Advocacy group to challenge the iOS browser status quo

Apple App Store

Apple is being challenged by a group of developers to end WebKit’s dominance and allow other browser engines on the tech titans iPhone and iPad devices, following accusations that the current situation amounts to anti-competitive conduct.

For those unfamiliar with WebKit, Apple’s browser engine powers Safari and other areas of the operating system where web content is displayed. Apple requires all third-party browser apps on its mobile devices to use WebKit, but many browser developers are not happy with the limitations this causes.

The latest pushback comes in the form of “Open Web Advocacy” or OWA, a project launched by British software developers who want third-party access to all the features that Safari enjoys.

“The motive of the group is to try to persuade Apple that they need to allow other browser engines on iOS, so the iOS can be a better platform for developing stuff for the modern web,” developer Bruce Lawson told UK tech news website The Register. “Because at the moment, every browser on iOS, whether it be badged Chrome, Firefox or Edge is actually just a branded skin of Safari, which lags behind [other browsers] because it has no competition on iOS.”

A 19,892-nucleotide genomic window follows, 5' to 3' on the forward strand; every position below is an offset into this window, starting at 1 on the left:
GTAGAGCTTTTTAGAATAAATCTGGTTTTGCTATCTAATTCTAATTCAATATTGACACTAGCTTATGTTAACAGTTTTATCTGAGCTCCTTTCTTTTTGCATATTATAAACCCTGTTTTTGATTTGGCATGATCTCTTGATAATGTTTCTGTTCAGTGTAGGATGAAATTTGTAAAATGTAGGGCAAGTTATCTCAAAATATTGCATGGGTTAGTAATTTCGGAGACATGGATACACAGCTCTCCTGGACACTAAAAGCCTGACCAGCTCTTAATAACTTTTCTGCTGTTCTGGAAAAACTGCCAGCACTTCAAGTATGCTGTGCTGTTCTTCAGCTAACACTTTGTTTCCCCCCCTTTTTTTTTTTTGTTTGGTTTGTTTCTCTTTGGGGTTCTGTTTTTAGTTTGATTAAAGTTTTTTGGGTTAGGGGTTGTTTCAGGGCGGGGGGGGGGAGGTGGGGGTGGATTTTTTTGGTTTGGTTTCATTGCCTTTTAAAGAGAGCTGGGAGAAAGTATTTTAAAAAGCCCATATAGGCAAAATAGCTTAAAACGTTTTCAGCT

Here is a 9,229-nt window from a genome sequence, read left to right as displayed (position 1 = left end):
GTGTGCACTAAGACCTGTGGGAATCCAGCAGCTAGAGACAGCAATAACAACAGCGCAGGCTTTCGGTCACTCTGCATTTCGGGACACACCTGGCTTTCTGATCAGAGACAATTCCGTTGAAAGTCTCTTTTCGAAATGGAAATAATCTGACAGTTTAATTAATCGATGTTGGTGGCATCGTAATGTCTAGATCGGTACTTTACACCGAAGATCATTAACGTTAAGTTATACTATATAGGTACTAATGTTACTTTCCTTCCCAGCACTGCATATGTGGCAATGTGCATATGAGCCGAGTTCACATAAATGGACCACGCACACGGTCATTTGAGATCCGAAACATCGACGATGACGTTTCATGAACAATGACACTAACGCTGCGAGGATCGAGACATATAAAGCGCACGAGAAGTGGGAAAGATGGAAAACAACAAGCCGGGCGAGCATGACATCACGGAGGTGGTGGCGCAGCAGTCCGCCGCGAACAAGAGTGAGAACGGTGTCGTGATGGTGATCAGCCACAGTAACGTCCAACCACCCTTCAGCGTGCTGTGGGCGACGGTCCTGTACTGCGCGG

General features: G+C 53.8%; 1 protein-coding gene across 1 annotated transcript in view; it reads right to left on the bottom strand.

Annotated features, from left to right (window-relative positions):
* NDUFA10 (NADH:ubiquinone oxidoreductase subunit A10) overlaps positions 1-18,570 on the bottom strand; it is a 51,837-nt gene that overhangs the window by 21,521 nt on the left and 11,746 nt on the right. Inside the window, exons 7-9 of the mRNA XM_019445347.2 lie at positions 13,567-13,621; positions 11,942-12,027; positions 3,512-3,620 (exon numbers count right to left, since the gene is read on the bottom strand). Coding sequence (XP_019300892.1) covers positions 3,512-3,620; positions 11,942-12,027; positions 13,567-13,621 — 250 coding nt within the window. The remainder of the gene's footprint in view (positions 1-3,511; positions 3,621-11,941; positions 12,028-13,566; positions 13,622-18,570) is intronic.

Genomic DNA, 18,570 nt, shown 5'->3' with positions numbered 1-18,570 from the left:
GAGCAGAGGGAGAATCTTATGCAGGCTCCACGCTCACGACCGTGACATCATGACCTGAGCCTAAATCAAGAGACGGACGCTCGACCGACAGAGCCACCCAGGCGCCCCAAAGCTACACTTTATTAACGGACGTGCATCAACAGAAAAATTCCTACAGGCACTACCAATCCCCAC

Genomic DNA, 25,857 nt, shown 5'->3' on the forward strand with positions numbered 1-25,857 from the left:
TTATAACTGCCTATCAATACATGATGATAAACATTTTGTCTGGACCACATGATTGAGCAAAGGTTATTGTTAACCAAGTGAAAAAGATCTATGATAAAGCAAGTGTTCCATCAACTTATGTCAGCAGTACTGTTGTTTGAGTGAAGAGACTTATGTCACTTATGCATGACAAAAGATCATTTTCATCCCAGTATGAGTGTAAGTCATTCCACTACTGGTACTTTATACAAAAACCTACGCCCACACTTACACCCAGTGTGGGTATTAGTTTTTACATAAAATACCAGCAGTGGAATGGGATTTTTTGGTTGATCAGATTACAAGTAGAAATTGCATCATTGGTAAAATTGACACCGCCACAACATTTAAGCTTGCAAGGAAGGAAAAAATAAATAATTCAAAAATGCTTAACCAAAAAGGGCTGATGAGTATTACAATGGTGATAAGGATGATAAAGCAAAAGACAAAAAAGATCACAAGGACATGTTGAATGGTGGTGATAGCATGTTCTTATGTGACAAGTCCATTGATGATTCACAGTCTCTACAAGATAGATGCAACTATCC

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Some Safari features that are not available to other browsers include:

  • Ability to display full screen video on the ‌iPhone‌
  • Install web apps
  • Use browser extensions
  • Integrate with Apple Pay

Developers are also frustrated that iOS forces Safari to be used in all instances of in-app browsing. These and more than 30 other missing functions or APIs for WebKit are outlined in the OWA’s “Bringing Competition to Walled Gardens” white paper.

Apple argues that WebKit limitations are motivated primarily by security and privacy considerations, but Lawson believes Apple’s handling of Safari bugs makes a mockery of that claim.

Open Web Advocacy says it has been communicating with the UK’s Competition and Markets Authority (CMA), which has already heavily criticized Apple’s policies around WebKit.

The OWA is now urging Apple users to contact regulators and legislators in other jurisdictions to galvanize support and force Apple to end its restrictions around WebKit, although such a move could make sideloading apps from the web a real possibility, and that is something Apple appears equally reluctant to allow.

The team at Platform Executive hope you have enjoyed this article. Automatic translation from English to a growing list of languages via Google AI Cloud Translation. Reporting by Rob Phillips.

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